Source: Cold Spring Harbor perspectives in medicine - Category: Research Authors: Tags: Genetic Counseling: Clinical Practice and Ethical Considerations PERSPECTIVES Source Type: research
American Journal of Psychiatry,Volume 177, Issue 6, Page 473-475, June 01, 2020.
Source: American Journal of Psychiatry - Category: Psychiatry Authors: Source Type: research
In this study, we evaluated three lessons from a manualized social play skills intervention, Play20. Play20 is a focused intervention that is designed to improve early social skill development in children with autism spectrum disorder through naturalistic play. First, we evaluated the procedural fidelity of instructor implementation of Play20, and we also evaluated the effects of an added instructor self-monitoring checklist in further improving instructor behavior. Finally, we evaluated the effects of Play20 on child play outcomes. Instructor procedural fidelity increased in the presence of the Play20 lessons, and further...
Source: Journal of Developmental and Physical Disabilities - Category: Disability Source Type: research
Abstract Six articles in the June 2020 issue of the American Journal of Psychiatry address the overall construct of cognition. These articles have a broad connection to cognition, which is itself a broad concept. From the experimental psychology perspective, cognition is the set of processes associated with attending, learning, knowing, and remembering. From the clinical perspective, a number of neuropsychiatric conditions are defined by the presence of cognitive impairment, with onset ranging from childhood, such as attention deficit hyperactivity disorder and intellectual disability, to later life, such as demen...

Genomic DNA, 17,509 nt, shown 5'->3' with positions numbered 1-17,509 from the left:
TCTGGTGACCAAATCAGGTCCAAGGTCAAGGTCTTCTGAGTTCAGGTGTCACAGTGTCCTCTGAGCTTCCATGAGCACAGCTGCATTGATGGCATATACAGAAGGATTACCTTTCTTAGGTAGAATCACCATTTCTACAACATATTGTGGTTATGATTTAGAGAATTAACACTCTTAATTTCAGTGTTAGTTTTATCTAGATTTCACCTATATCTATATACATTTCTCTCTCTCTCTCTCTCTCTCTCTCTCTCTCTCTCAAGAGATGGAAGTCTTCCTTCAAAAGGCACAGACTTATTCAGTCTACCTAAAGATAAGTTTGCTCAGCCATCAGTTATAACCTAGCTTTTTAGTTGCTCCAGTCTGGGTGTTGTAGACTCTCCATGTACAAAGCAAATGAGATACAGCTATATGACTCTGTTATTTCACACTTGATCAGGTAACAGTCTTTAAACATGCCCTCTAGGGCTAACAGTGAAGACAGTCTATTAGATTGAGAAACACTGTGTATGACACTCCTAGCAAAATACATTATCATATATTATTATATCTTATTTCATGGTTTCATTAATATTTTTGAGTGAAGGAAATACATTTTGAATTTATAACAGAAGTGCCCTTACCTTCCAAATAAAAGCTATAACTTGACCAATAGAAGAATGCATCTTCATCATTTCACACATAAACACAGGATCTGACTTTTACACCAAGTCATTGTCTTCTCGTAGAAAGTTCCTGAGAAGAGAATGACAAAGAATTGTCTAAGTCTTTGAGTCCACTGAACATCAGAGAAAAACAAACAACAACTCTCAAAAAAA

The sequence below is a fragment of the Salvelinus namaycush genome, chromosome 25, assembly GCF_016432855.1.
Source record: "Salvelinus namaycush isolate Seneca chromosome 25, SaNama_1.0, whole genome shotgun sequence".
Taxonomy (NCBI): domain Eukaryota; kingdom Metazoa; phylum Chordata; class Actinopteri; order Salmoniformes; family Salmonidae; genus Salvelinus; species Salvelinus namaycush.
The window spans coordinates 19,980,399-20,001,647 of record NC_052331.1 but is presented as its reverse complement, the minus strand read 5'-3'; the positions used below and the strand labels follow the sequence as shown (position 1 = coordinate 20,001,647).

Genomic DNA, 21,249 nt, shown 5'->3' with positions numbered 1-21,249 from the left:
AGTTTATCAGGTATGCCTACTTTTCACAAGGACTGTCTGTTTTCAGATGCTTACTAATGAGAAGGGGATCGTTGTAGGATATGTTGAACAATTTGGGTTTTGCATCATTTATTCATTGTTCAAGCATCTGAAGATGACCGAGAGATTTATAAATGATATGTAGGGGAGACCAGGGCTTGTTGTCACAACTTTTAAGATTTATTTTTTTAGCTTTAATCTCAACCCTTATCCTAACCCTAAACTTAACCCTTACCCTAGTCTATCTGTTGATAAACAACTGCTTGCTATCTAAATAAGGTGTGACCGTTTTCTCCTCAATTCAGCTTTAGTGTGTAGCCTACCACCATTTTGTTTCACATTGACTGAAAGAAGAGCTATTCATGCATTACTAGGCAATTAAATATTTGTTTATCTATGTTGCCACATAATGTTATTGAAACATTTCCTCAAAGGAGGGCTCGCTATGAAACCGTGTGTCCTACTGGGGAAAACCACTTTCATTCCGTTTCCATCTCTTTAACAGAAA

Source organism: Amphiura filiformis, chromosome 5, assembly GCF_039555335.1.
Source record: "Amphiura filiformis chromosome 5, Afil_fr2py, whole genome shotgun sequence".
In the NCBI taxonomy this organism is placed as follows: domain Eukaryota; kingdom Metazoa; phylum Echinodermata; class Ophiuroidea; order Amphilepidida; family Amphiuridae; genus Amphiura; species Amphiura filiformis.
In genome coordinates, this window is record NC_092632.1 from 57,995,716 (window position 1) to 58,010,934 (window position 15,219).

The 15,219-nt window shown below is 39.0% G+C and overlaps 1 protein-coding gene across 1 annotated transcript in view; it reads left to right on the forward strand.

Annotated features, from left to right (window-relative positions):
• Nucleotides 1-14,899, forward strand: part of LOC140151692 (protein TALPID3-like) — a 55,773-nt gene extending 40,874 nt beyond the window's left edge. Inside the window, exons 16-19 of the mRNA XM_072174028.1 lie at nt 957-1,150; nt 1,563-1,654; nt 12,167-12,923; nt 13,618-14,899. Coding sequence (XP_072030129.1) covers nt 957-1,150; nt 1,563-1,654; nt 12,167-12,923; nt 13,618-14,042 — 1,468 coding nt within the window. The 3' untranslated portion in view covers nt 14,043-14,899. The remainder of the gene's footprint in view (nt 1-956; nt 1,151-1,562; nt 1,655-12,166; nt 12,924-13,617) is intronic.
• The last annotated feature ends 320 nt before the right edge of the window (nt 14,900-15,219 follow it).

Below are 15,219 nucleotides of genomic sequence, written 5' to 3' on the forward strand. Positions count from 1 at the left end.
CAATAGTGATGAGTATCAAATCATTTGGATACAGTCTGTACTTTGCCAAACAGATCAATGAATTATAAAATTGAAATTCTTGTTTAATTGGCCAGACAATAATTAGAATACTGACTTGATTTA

Source: The American Journal of Psychiatry - Category: Psychiatry Authors: Tags: Am J Psychiatry Source Type: research
PMID: 32475140 [PubMed - in process]
Source: The American Journal of Psychiatry - Category: Psychiatry Authors: Tags: Am J Psychiatry Source Type: research
Plena inclusi ón (Full Inclusion) is Spain's leading NGO on Intellectual Disability and other Developmental Disabilities. It is made up of nearly 900 family-based non-profit organizations throughout the country. Full inclusion offers lifelong support to 140,000 people with Developmental Disabilities (DD) (Intell ectual Disability, Autism Spectrum Disorder and Cerebral Palsy) and their families.
Source: Biological Psychiatry - Category: Psychiatry Authors: Tags: Correspondence Source Type: research
I would like to thank Mr. Galvan for his letter (1). He works for an outstanding organization that we have had the opportunity to collaborate with many times over the years, and even now during this pandemic. However, there are some points in his letter that need clarification regarding my paper in Biological Psychiatry (2). In response to Mr. Galvan ’s comment that the government has not allowed people with intellectual disabilities or autism to go out in the streets, I need only literally translate the government’s mandate: “The activity of using public roads authorized in order to assist and care for t...
Source: Biological Psychiatry - Category: Psychiatry Authors: Tags: Correspondence Source Type: research